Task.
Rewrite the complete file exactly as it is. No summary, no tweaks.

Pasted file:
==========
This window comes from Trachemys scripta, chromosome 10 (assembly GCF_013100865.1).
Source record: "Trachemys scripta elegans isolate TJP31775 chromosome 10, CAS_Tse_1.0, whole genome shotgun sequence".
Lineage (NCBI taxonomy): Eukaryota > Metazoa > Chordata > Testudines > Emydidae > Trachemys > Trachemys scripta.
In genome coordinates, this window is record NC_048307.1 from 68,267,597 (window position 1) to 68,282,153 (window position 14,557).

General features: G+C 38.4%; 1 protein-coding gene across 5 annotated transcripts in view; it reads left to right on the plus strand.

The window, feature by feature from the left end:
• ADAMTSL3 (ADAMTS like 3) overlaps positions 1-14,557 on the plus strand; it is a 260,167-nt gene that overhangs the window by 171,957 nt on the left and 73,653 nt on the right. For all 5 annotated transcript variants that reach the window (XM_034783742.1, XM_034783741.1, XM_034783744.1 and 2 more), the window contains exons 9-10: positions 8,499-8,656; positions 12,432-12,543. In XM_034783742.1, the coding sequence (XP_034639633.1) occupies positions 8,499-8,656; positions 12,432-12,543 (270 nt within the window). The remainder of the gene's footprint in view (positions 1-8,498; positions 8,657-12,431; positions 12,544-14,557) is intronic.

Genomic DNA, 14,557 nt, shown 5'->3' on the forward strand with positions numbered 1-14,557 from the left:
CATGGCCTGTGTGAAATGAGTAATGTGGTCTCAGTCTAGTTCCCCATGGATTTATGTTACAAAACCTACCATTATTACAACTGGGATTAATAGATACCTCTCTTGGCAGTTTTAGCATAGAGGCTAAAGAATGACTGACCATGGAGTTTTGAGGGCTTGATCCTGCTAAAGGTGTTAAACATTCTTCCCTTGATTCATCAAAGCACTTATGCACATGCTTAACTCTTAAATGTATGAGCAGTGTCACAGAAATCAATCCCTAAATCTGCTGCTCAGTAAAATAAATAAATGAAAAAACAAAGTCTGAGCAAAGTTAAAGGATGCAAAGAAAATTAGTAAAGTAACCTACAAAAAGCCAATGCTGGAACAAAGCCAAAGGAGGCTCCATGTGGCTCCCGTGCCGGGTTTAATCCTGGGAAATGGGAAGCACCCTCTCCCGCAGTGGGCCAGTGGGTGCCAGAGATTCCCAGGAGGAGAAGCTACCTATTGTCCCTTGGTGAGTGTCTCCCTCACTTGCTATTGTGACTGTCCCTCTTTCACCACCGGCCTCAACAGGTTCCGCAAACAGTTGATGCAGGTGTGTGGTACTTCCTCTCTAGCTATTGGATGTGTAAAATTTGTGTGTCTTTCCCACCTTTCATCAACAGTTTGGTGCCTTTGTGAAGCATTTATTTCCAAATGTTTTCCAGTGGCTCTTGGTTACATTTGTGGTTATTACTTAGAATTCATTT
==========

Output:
This window comes from Trachemys scripta, chromosome 10 (assembly GCF_013100865.1).
Source record: "Trachemys scripta elegans isolate TJP31775 chromosome 10, CAS_Tse_1.0, whole genome shotgun sequence".
Lineage (NCBI taxonomy): Eukaryota > Metazoa > Chordata > Testudines > Emydidae > Trachemys > Trachemys scripta.
In genome coordinates, this window is record NC_048307.1 from 68,267,597 (window position 1) to 68,282,153 (window position 14,557).

General features: G+C 38.4%; 1 protein-coding gene across 5 annotated transcripts in view; it reads left to right on the plus strand.

The window, feature by feature from the left end:
• ADAMTSL3 (ADAMTS like 3) overlaps positions 1-14,557 on the plus strand; it is a 260,167-nt gene that overhangs the window by 171,957 nt on the left and 73,653 nt on the right. For all 5 annotated transcript variants that reach the window (XM_034783742.1, XM_034783741.1, XM_034783744.1 and 2 more), the window contains exons 9-10: positions 8,499-8,656; positions 12,432-12,543. In XM_034783742.1, the coding sequence (XP_034639633.1) occupies positions 8,499-8,656; positions 12,432-12,543 (270 nt within the window). The remainder of the gene's footprint in view (positions 1-8,498; positions 8,657-12,431; positions 12,544-14,557) is intronic.

Genomic DNA, 14,557 nt, shown 5'->3' on the forward strand with positions numbered 1-14,557 from the left:
CATGGCCTGTGTGAAATGAGTAATGTGGTCTCAGTCTAGTTCCCCATGGATTTATGTTACAAAACCTACCATTATTACAACTGGGATTAATAGATACCTCTCTTGGCAGTTTTAGCATAGAGGCTAAAGAATGACTGACCATGGAGTTTTGAGGGCTTGATCCTGCTAAAGGTGTTAAACATTCTTCCCTTGATTCATCAAAGCACTTATGCACATGCTTAACTCTTAAATGTATGAGCAGTGTCACAGAAATCAATCCCTAAATCTGCTGCTCAGTAAAATAAATAAATGAAAAAACAAAGTCTGAGCAAAGTTAAAGGATGCAAAGAAAATTAGTAAAGTAACCTACAAAAAGCCAATGCTGGAACAAAGCCAAAGGAGGCTCCATGTGGCTCCCGTGCCGGGTTTAATCCTGGGAAATGGGAAGCACCCTCTCCCGCAGTGGGCCAGTGGGTGCCAGAGATTCCCAGGAGGAGAAGCTACCTATTGTCCCTTGGTGAGTGTCTCCCTCACTTGCTATTGTGACTGTCCCTCTTTCACCACCGGCCTCAACAGGTTCCGCAAACAGTTGATGCAGGTGTGTGGTACTTCCTCTCTAGCTATTGGATGTGTAAAATTTGTGTGTCTTTCCCACCTTTCATCAACAGTTTGGTGCCTTTGTGAAGCATTTATTTCCAAATGTTTTCCAGTGGCTCTTGGTTACATTTGTGGTTATTACTTAGAATTCATTT